Updating the docicon.xml File with a Feature


File types are associated to an icon in SharePoint by mapping a particular file extension to a specific icon. This makes the file easily recognizable to end users as they navigate a site and skim a document library. For licensing reasons, only a select list of file types has an icon associated with them by default. This also helps prevent bloating the document icon list with an exhaustive list of file types.


You can map a file extension to a particular icon in SharePoint by editing the docicon.xml file and adding a mapping element with the file extension and icon path. This file is located in the TEMPLATES\XML folder within the SharePoint 12 hive. You will need to edit this file on each web front-end server, making it a good candidate to accidently have a server go out of sync with the other servers. No different from challenges faced with any manual configuration or customization. By instead making the changes via a SharePoint feature, the solution is repeatable, testable, and ensures all servers reflect any changes.


To illustrate an example I will use a file type I often like to add an icon for, PDF files. I created a new feature with a farm scope and a receiver class to override the FeatureActivated and FeatureDeactivating methods. Below is my code for the FeatureActivated method where it loads the docicon.xml document, check if a mapping element exists for the PDF extension, and add one if not.


Being fussy about my code and maintaining consistency, I first attempt to add the new PDF Mapping element in alphabetical order by checking for a file extension in the list that would fall after "PDF" and insert the node before that. Otherwise, I append the PDF Mapping element as the last element. Finally, I save the file overwriting the original with the changes.


public override void FeatureActivated(SPFeatureReceiverProperties properties)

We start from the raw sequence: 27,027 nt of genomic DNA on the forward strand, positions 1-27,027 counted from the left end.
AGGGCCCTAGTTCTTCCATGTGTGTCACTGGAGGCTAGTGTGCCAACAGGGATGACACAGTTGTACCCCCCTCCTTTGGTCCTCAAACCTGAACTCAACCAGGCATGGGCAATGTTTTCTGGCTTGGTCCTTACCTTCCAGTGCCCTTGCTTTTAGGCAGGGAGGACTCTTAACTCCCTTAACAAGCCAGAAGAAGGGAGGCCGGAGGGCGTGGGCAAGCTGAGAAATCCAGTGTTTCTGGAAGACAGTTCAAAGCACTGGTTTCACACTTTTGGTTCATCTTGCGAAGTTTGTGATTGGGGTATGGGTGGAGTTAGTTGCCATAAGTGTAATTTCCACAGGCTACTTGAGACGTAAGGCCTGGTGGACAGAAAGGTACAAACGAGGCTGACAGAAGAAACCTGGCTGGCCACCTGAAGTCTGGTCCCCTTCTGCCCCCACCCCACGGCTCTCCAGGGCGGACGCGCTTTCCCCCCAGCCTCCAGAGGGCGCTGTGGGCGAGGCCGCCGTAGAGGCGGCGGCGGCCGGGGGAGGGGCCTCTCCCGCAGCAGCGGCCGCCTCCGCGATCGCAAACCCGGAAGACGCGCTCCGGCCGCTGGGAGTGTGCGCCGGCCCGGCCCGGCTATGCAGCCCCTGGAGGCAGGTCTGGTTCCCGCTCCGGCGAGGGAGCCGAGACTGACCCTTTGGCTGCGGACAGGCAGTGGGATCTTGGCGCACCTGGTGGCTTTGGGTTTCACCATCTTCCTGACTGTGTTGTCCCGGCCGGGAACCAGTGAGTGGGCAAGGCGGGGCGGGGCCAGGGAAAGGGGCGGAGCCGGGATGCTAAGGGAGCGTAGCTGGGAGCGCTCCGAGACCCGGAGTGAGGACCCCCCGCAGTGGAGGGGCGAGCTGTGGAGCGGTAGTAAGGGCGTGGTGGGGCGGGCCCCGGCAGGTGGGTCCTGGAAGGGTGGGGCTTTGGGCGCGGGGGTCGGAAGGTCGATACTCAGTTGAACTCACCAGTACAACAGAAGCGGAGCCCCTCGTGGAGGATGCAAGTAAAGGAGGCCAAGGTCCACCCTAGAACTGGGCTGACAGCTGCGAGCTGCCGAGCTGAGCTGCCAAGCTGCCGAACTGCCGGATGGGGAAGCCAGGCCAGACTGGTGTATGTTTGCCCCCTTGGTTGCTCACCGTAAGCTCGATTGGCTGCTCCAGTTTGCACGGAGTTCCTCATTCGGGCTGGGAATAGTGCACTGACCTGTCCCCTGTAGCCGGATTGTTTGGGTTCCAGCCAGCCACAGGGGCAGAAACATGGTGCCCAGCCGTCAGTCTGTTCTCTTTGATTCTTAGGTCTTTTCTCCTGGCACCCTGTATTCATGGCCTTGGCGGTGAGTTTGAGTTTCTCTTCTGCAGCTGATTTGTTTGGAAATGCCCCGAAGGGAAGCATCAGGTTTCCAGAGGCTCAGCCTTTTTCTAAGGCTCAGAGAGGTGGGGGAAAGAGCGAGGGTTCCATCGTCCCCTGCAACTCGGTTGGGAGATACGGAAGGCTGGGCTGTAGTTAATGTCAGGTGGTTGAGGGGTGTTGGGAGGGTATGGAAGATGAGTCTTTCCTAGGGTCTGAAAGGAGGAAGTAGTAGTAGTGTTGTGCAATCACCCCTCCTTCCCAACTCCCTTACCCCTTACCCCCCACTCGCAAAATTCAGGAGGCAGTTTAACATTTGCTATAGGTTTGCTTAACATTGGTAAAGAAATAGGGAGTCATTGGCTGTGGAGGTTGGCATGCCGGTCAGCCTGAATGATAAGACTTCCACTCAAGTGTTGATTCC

{


    XmlDocument xmlDocument = new XmlDocument();


    xmlDocument.Load(DocIconFilePath);


    XmlNode documentElement = xmlDocument.DocumentElement;


    XmlNode pdfNode = documentElement.SelectSingleNode("ByExtension/Mapping[@Key='pdf']");


    if (pdfNode == null)


    {


        pdfNode = xmlDocument.CreateElement("Mapping");


        pdfNode.Attributes.Append(


        xmlDocument.CreateAttribute("Key")).Value = "pdf";


        pdfNode.Attributes.Append(


        xmlDocument.CreateAttribute("Value")).Value = "pdf.gif";


        bool wasAdded = false;


        XmlNode byExtensionNode = documentElement.SelectSingleNode("ByExtension");


        foreach (XmlNode node in byExtensionNode.ChildNodes)


        {


            if (node.Attributes["Key"].Value.CompareTo("pdf") > 0)


            {


                byExtensionNode.InsertBefore(pdfNode, node);


                wasAdded = true;


                break;


            }


        }


        if (!wasAdded)


            byExtensionNode.AppendChild(pdfNode);


        xmlDocument.Save(DocIconFilePath);


    }


}


The FeatureDeactivating method reverses the configuration changes when administrators deactivate the feature. However, changes may require recycling an application pool before the changes take effect and the icon reverts to the common plain white one. Below is my code for the FeatureDeactivating method where it loads the same docicon.xml file and checks if a Mapping element exists for the PDF extension. If a PDF Mapping element exists, it removes the element and then saves the file back with the changes.


public override void FeatureDeactivating(SPFeatureReceiverProperties properties)


{


    XmlDocument xmlDocument = new XmlDocument();


    xmlDocument.Load(DocIconFilePath);


    XmlNode documentElement = xmlDocument.DocumentElement;